December 5, 2020

Volume X, Number 340

Advertisement

December 04, 2020

Subscribe to Latest Legal News and Analysis

December 03, 2020

Subscribe to Latest Legal News and Analysis

December 02, 2020

Subscribe to Latest Legal News and Analysis

DOJ Officially Pulls the Plug on Regulations Already on Life Support

In a move that surprises no one, the Department of Justice (DOJ) has announced today, December 26, 2017, that it has officially withdrawn its two Advanced Notices of Proposed Rulemaking (ANPRM) related to website accessibility: one under Title II of the Americans with Disabilities Act (ADA) applicable to state and local governments and one under Title III applicable to private businesses open to the public. The DOJ’s purported basis for the withdrawal of these ANPRMs is to evaluate whether promulgating regulations about the accessibility of web information and services is “necessary and appropriate.”  Such evaluation “will be informed by additional review of data and further analysis.” The DOJ “will continue to assess whether specific technical standards are necessary and appropriate to assist covered entities with complying with the ADA.”

This move follows the July 2017 decision to place the Title III regulations on the “inactive list” and puts an end to efforts that began with the initial release of the ANPRM in 2010. The current administration’s stated animosity toward regulations all but guaranteed today’s demise of the ANPRMs.

Key Takeaways for Website Owners and Operators

For owners and operators of websites, the withdrawal of these ANPRMs means continued uncertainty as to the benchmarks they must meet to comply with the ADA, if any. Courts will also remain untethered to any legal standards, and judicial opinions will lack uniformity from jurisdiction to jurisdiction. In short, the DOJ’s decision to withdraw the ANPRMs ensures a lack of guidance regarding compliance with the ADA in cyberspace for the foreseeable future.

Withdrawal of ANPRM on Equipment and Furniture Accessibility

In the same announcement, the DOJ also officially withdrew a previously-announced ANPRM that would have covered the accessibility of non-fixed equipment and furniture pursuant to Title II and Title III of the ADA. The DOJ had initiated a review of accessibility of non-fixed equipment and furniture on July 26, 2010, to consider possible changes to requirements under Title II and Title III to address the accessibility of non-fixed equipment and furniture to individuals with disabilities. As with the ANPRMs regarding website accessibility, the DOJ did not undertake any action regarding this ANPRM in the past seven years, placed this ANPRM on the “inactive list” in July 2017, and is now reevaluating “whether regulation of the accessibility of non-fixed equipment and furniture is necessary and appropriate.”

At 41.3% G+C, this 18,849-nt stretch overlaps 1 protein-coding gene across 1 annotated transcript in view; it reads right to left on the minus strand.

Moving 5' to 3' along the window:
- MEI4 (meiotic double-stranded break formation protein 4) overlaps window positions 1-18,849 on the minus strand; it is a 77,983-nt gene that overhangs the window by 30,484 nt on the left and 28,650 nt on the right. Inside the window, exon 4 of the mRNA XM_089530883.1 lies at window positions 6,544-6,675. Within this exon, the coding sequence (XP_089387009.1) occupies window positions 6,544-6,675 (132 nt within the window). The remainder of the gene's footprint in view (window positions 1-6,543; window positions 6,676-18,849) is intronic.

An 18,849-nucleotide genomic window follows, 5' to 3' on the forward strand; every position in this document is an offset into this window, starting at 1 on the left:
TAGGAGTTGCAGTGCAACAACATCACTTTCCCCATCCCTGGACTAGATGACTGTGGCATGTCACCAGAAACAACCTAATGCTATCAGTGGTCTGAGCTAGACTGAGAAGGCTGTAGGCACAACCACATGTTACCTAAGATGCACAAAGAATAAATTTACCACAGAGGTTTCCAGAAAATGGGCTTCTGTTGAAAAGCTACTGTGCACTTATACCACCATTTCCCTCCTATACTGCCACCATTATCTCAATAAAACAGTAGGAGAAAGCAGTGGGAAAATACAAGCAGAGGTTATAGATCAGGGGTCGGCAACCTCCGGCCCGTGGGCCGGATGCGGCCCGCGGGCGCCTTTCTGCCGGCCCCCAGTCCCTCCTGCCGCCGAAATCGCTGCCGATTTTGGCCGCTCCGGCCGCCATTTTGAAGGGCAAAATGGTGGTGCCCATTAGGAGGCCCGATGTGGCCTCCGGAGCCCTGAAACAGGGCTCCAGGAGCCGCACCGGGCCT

Key Takeaways for Owners and Operators of Places of Public Accommodation

The withdrawal of the ANPRM regarding the accessibility of non-fixed equipment and furniture will be welcome news to owners and operators of places of public accommodation. The DOJ’s decision to refrain from taking action confirmed that “there are currently no specific provisions in the ADA regulations that include standards governing the accessibility of equipment and furniture that are not fixed.” Unlike the withdrawal of the ANPRMs related to website accessibility, the withdrawal of the equipment and furniture ANPRM confirmed the lack of ambiguity on this topic, and will provide certainty to owners and operators of places of public accommodations that non-fixed equipment and furniture on their premises are not subject to any standards. 

© 2020, Ogletree, Deakins, Nash, Smoak & Stewart, P.C., All Rights Reserved.National Law Review, Volume VII, Number 360
Advertisement

TRENDING LEGAL ANALYSIS

Advertisement
Advertisement

About this Author

Jennifer S. Rusie, Ogletree Deakins, employment litigation lawyer, common law wrongful termination attorney
Shareholder

Jennifer Rusie represents management in the area of labor and employment law with an emphasis on employment litigation, including cases involving Title VII, the ADAAA, ADEA, FMLA, FLSA, common law wrongful termination, and restrictive covenants. Jennifer also focuses on the area of compliance with disability access laws such as Title III of the ADA. In addition to representing and counseling employers in labor and employment matters, Jennifer represents companies in general litigation matters ranging from Tennessee Consumer Protection Act claims to contract disputes and...

615-687-2223
David Raizman, Disability RIghts Practice, Attorney, Ogletree Deakins Law Firm
Shareholder

David Raizman is nationally known for his disability rights practice, specifically for his work under Title III of the Americans with Disabilities Act. In 2012, he was recognized by the Los Angeles Daily Journal as one of the top labor and employment attorneys in California and has been recognized multiple times as a Southern California Super Lawyer.

David works extensively with hotels, sports franchises, stadium and arena owners and operators, amusement parks, theaters, retailers, municipalities and many other clients with operations open to the public to help...

213-438-1285
Advertisement
Advertisement